Dostoevsky has 4 brothers born to a sort of nobleman and they go on to become a nihilist, a soldier, a priest, and a cripple. I didn't realize it till now, but thats basically the same expectations the sons of a king would have.
The firstborn would inherit the estate of his father completely, and become a nobleman himself. The second son would join the military, and the third would join a monastery since the only thing left he could receive was an education. The fourthborn son would get so little, maybe some clothes and a horse, all he could do is travel from monastery to monastery, since the priesthood was the only institution willing to feed him for nothing in return. He would have to live off the generosity of his third brother as he would never reconcile himself to becoming a serf.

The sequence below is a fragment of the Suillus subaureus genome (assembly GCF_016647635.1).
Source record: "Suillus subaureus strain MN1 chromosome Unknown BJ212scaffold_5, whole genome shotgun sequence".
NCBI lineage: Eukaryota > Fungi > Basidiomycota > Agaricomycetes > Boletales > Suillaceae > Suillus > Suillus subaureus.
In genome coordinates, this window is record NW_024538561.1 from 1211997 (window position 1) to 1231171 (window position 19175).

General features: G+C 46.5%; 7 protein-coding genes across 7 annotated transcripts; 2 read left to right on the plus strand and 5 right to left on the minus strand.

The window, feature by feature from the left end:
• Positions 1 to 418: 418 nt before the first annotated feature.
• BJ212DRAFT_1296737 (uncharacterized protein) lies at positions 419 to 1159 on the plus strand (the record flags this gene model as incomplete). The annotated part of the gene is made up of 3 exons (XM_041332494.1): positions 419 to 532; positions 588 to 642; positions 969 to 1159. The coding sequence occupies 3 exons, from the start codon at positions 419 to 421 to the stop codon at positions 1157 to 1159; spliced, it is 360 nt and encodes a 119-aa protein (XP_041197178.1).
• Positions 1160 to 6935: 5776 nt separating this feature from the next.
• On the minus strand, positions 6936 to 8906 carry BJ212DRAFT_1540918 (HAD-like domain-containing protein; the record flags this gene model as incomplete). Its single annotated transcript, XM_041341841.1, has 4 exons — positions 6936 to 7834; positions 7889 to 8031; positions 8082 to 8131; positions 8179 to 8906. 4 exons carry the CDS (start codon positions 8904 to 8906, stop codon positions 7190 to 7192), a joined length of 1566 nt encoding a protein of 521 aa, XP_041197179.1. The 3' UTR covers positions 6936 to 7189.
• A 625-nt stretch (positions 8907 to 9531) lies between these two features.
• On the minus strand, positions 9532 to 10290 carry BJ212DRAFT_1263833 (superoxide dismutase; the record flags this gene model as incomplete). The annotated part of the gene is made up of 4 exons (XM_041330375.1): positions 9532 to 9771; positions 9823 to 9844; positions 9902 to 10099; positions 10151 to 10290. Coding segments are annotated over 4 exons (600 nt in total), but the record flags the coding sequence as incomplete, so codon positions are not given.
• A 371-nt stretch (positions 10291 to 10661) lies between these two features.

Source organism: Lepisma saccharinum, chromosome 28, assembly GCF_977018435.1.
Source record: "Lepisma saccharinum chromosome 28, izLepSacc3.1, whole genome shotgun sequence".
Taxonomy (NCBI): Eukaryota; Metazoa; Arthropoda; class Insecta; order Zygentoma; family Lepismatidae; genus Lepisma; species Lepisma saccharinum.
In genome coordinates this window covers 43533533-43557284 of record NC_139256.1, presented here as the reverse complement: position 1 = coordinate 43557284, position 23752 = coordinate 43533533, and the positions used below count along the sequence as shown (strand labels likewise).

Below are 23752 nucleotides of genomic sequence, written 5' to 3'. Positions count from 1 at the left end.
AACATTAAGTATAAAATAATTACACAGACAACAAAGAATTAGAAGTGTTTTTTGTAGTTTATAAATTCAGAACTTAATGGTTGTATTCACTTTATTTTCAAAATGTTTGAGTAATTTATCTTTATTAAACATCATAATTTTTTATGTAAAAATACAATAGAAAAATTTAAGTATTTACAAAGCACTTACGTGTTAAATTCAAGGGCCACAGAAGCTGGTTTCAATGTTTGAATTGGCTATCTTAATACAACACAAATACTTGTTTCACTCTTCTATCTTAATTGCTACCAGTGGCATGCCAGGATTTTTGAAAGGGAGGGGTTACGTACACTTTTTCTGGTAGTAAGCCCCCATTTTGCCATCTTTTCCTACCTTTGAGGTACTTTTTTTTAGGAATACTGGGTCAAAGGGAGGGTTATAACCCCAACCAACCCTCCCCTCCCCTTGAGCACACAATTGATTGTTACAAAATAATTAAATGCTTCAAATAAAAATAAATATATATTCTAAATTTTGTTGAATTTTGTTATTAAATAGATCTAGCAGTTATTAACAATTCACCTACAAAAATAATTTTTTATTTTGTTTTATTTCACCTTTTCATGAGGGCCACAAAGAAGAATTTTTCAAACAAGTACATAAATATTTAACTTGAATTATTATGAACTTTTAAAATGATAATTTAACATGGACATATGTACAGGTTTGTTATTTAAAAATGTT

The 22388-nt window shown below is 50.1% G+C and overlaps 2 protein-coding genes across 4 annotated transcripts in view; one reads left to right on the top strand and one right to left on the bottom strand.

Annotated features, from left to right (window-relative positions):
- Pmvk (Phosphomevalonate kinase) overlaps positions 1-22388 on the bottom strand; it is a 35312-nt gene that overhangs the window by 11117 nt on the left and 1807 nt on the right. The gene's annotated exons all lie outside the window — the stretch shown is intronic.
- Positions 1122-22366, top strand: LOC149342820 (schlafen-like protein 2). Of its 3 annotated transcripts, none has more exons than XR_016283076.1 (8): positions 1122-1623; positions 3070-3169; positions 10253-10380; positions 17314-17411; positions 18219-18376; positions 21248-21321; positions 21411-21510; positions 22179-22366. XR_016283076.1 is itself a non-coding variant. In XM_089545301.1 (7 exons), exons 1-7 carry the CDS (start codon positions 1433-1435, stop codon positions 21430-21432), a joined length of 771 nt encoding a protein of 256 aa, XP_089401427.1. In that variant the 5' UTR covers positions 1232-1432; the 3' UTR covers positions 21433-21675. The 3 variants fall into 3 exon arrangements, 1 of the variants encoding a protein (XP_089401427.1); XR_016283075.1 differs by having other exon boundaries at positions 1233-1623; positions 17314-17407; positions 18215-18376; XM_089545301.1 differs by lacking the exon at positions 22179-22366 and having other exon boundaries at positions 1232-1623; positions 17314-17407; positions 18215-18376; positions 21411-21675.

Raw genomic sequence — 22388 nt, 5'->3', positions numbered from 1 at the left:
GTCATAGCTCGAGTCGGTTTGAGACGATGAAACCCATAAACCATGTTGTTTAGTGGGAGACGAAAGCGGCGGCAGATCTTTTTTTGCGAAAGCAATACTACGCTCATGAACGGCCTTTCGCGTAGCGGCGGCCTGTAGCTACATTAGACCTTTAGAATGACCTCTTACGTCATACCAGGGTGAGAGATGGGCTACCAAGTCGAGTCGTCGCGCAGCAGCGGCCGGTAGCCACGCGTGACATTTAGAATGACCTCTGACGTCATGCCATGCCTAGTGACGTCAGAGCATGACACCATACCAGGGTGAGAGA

Dostoevsky recreated this institution inside one family, with some minor changes. His firstborn was in the military, but the forth brother, the sick one, was alive through the generosity of a serf family, they were childless and saw any child as a gift from heaven, their motivation was religious, and still conformed to him being alive through the generosity of his Third brother.
Why did he write it this way?
I have some answers ruminating now, but I want to hear what the rest of you think.